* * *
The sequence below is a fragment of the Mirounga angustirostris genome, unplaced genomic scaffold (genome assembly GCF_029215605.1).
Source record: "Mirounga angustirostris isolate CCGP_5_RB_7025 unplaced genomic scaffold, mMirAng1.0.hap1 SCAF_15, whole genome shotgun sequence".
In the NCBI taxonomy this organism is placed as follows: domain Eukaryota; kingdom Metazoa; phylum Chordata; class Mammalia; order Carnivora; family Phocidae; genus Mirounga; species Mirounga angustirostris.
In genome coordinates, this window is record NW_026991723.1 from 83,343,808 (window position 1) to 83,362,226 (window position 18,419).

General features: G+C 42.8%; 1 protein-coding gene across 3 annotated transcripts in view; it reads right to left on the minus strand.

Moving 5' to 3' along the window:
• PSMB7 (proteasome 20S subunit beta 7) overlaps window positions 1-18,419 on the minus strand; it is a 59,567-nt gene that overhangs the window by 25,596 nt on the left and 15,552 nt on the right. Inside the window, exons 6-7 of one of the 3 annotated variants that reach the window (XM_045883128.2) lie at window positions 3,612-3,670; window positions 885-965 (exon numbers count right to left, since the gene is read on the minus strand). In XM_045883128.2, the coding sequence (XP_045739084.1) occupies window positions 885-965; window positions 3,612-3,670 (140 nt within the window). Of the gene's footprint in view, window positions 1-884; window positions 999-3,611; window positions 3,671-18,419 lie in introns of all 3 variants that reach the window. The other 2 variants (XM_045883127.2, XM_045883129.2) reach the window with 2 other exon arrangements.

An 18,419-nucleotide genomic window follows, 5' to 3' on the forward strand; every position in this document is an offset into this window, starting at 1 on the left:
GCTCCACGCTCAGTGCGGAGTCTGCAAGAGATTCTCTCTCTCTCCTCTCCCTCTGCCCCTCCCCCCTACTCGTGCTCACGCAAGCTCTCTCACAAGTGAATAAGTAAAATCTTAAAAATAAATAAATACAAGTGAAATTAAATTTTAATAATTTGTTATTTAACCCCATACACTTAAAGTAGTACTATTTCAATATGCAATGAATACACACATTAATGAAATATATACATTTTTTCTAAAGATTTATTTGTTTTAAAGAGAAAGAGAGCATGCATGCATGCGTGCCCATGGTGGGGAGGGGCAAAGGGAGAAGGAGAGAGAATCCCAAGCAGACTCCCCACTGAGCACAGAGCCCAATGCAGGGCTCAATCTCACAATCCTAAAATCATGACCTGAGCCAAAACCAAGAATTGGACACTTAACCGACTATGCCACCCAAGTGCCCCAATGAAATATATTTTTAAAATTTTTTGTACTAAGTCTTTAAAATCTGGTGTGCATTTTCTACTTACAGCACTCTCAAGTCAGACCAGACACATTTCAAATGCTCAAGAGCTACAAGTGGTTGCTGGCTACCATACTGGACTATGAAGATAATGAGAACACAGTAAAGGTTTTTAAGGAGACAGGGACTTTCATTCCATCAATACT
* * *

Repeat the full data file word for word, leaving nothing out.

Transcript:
The sequence below is a fragment of the Mirounga angustirostris genome, unplaced genomic scaffold (genome assembly GCF_029215605.1).
Source record: "Mirounga angustirostris isolate CCGP_5_RB_7025 unplaced genomic scaffold, mMirAng1.0.hap1 SCAF_15, whole genome shotgun sequence".
In the NCBI taxonomy this organism is placed as follows: domain Eukaryota; kingdom Metazoa; phylum Chordata; class Mammalia; order Carnivora; family Phocidae; genus Mirounga; species Mirounga angustirostris.
In genome coordinates, this window is record NW_026991723.1 from 83,343,808 (window position 1) to 83,362,226 (window position 18,419).

General features: G+C 42.8%; 1 protein-coding gene across 3 annotated transcripts in view; it reads right to left on the minus strand.

Moving 5' to 3' along the window:
• PSMB7 (proteasome 20S subunit beta 7) overlaps window positions 1-18,419 on the minus strand; it is a 59,567-nt gene that overhangs the window by 25,596 nt on the left and 15,552 nt on the right. Inside the window, exons 6-7 of one of the 3 annotated variants that reach the window (XM_045883128.2) lie at window positions 3,612-3,670; window positions 885-965 (exon numbers count right to left, since the gene is read on the minus strand). In XM_045883128.2, the coding sequence (XP_045739084.1) occupies window positions 885-965; window positions 3,612-3,670 (140 nt within the window). Of the gene's footprint in view, window positions 1-884; window positions 999-3,611; window positions 3,671-18,419 lie in introns of all 3 variants that reach the window. The other 2 variants (XM_045883127.2, XM_045883129.2) reach the window with 2 other exon arrangements.

An 18,419-nucleotide genomic window follows, 5' to 3' on the forward strand; every position in this document is an offset into this window, starting at 1 on the left:
GCTCCACGCTCAGTGCGGAGTCTGCAAGAGATTCTCTCTCTCTCCTCTCCCTCTGCCCCTCCCCCCTACTCGTGCTCACGCAAGCTCTCTCACAAGTGAATAAGTAAAATCTTAAAAATAAATAAATACAAGTGAAATTAAATTTTAATAATTTGTTATTTAACCCCATACACTTAAAGTAGTACTATTTCAATATGCAATGAATACACACATTAATGAAATATATACATTTTTTCTAAAGATTTATTTGTTTTAAAGAGAAAGAGAGCATGCATGCATGCGTGCCCATGGTGGGGAGGGGCAAAGGGAGAAGGAGAGAGAATCCCAAGCAGACTCCCCACTGAGCACAGAGCCCAATGCAGGGCTCAATCTCACAATCCTAAAATCATGACCTGAGCCAAAACCAAGAATTGGACACTTAACCGACTATGCCACCCAAGTGCCCCAATGAAATATATTTTTAAAATTTTTTGTACTAAGTCTTTAAAATCTGGTGTGCATTTTCTACTTACAGCACTCTCAAGTCAGACCAGACACATTTCAAATGCTCAAGAGCTACAAGTGGTTGCTGGCTACCATACTGGACTATGAAGATAATGAGAACACAGTAAAGGTTTTTAAGGAGACAGGGACTTTCATTCCATCAATACT